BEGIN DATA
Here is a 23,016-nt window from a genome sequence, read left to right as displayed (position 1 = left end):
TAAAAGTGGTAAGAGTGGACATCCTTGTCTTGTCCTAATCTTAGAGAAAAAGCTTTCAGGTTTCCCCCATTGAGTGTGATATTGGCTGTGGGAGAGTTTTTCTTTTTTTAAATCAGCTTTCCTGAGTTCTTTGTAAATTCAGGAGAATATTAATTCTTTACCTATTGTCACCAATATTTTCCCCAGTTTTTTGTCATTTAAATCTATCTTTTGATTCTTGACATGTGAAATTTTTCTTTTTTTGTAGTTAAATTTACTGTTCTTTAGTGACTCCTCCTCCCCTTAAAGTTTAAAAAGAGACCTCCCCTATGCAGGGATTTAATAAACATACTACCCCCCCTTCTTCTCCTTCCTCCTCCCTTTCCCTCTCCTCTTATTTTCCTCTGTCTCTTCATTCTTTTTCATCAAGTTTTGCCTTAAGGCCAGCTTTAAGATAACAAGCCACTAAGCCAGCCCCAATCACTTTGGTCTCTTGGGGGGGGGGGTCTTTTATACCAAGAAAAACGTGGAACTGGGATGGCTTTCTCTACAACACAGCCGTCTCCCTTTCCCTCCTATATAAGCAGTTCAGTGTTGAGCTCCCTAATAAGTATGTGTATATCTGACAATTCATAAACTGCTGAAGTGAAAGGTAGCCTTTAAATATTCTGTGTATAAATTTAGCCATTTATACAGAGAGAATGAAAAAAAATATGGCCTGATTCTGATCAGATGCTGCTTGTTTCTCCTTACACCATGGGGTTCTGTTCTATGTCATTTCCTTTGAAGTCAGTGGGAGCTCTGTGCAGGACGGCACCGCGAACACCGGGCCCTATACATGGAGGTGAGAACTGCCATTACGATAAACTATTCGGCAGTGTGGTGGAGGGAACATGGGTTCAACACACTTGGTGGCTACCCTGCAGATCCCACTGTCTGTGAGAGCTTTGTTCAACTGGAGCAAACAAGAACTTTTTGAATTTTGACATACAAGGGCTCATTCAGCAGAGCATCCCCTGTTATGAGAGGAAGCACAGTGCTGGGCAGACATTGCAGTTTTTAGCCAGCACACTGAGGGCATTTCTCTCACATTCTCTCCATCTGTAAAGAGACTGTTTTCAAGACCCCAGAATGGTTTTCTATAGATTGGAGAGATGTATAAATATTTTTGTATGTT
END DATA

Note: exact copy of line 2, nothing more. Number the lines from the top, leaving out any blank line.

TAAAAGTGGTAAGAGTGGACATCCTTGTCTTGTCCTAATCTTAGAGAAAAAGCTTTCAGGTTTCCCCCATTGAGTGTGATATTGGCTGTGGGAGAGTTTTTCTTTTTTTAAATCAGCTTTCCTGAGTTCTTTGTAAATTCAGGAGAATATTAATTCTTTACCTATTGTCACCAATATTTTCCCCAGTTTTTTGTCATTTAAATCTATCTTTTGATTCTTGACATGTGAAATTTTTCTTTTTTTGTAGTTAAATTTACTGTTCTTTAGTGACTCCTCCTCCCCTTAAAGTTTAAAAAGAGACCTCCCCTATGCAGGGATTTAATAAACATACTACCCCCCCTTCTTCTCCTTCCTCCTCCCTTTCCCTCTCCTCTTATTTTCCTCTGTCTCTTCATTCTTTTTCATCAAGTTTTGCCTTAAGGCCAGCTTTAAGATAACAAGCCACTAAGCCAGCCCCAATCACTTTGGTCTCTTGGGGGGGGGGGTCTTTTATACCAAGAAAAACGTGGAACTGGGATGGCTTTCTCTACAACACAGCCGTCTCCCTTTCCCTCCTATATAAGCAGTTCAGTGTTGAGCTCCCTAATAAGTATGTGTATATCTGACAATTCATAAACTGCTGAAGTGAAAGGTAGCCTTTAAATATTCTGTGTATAAATTTAGCCATTTATACAGAGAGAATGAAAAAAAATATGGCCTGATTCTGATCAGATGCTGCTTGTTTCTCCTTACACCATGGGGTTCTGTTCTATGTCATTTCCTTTGAAGTCAGTGGGAGCTCTGTGCAGGACGGCACCGCGAACACCGGGCCCTATACATGGAGGTGAGAACTGCCATTACGATAAACTATTCGGCAGTGTGGTGGAGGGAACATGGGTTCAACACACTTGGTGGCTACCCTGCAGATCCCACTGTCTGTGAGAGCTTTGTTCAACTGGAGCAAACAAGAACTTTTTGAATTTTGACATACAAGGGCTCATTCAGCAGAGCATCCCCTGTTATGAGAGGAAGCACAGTGCTGGGCAGACATTGCAGTTTTTAGCCAGCACACTGAGGGCATTTCTCTCACATTCTCTCCATCTGTAAAGAGACTGTTTTCAAGACCCCAGAATGGTTTTCTATAGATTGGAGAGATGTATAAATATTTTTGTATGTT